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Customer profile: Central Station

/ Case study
Central Station have produced incredible Silverstripe work for high-profile clients throughout NZ, and won plaudits along the way.
Seven members of Central Station's team.

Auckland digital agency Central Station have produced some of the best Silverstripe work we’ve seen, working for high-profile clients throughout the country. They were recently recognised alongside much bigger competition at the Campaign Asia Agency of the Year awards. We talked with Managing Director Josh Lock, Lead Developer Carey Liu, and Digital Project Manager Stephanie Robinson about the integration of design and back-end work, the flexibility of Silverstripe, the end of the Common Web Platform, Covid, and the future of digital business.

You were shortlisted in the New Zealand category of the Campaign Asia 2020 Agency of the Year awards. Congratulations! What did the judges see in Central Station that they didn’t see elsewhere?

Josh: The winners were DDB New Zealand and Special Group, and we came runner up to them. The awards looked at our performance at a financial level, growth within the company and the technology advancements that we’ve made, which have been huge. They also looked at our staffing, our people, and what our company culture is all about including staff training, development, and career paths.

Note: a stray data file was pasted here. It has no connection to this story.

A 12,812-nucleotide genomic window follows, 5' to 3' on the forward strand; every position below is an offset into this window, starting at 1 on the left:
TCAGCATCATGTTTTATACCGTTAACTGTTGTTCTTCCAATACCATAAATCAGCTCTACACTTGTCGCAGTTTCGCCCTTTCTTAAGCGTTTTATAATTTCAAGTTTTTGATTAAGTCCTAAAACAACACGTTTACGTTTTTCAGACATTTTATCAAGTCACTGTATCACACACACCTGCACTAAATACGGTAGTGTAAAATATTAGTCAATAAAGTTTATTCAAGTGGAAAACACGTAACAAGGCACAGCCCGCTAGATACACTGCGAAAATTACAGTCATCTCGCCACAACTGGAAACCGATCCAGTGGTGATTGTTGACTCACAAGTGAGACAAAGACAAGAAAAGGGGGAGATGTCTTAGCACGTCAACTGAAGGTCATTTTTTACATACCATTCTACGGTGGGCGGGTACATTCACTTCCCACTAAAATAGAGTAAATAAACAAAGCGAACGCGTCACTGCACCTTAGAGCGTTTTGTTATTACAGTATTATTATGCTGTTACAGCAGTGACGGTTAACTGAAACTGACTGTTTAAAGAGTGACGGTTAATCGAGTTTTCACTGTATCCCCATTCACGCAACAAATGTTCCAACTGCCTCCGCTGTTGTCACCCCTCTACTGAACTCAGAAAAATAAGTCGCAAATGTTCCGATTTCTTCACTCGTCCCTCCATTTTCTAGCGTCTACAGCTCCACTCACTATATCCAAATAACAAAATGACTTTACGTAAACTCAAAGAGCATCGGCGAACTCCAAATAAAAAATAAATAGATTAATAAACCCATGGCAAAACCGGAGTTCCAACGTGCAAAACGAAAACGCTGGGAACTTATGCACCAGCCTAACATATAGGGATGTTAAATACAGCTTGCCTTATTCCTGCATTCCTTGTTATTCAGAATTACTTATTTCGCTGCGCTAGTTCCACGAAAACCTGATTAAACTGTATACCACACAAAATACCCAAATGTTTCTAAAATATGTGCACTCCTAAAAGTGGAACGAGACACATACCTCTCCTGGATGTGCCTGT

Then they looked at individual clients and work that we have done. So, it's really the full spectrum — the company as a whole. It wasn't only about producing good-looking websites.

We probably would have gotten an even better result if we’d entered Independent Agency of the Year, but we want to be seen as a digital agency. We were competing against agencies like Special and DDB, and the judges were international, so they would have looked at our budgets compared to theirs and we would have looked like small fry. To come third was quite good.

Central Station projects often mix attractive, functional design with smart back-end development. How does your multi-talented team gel?

Carey: Everyone has a different background and different strong points.

Josh: Yes, everyone within the team is in a specific position for a specific reason. All of our team have digital capabilities, and understanding within multiple areas, but in reality it's more about collaboration and teamwork. We get things right through working together, and having certain points where we meet and discuss projects to keep the right people involved at the right time.

And we have one working area. Being a technology company, we should be able to work remotely because we’re brilliant on computers. But in reality we found through the Covid lockdowns that although we were exceptionally efficient, we're better as a team that can collaborate and work as a unit. This brings those design and back-end divisions together in the best possible way.

Carey, what’s the Central Station environment like for the development role that you have?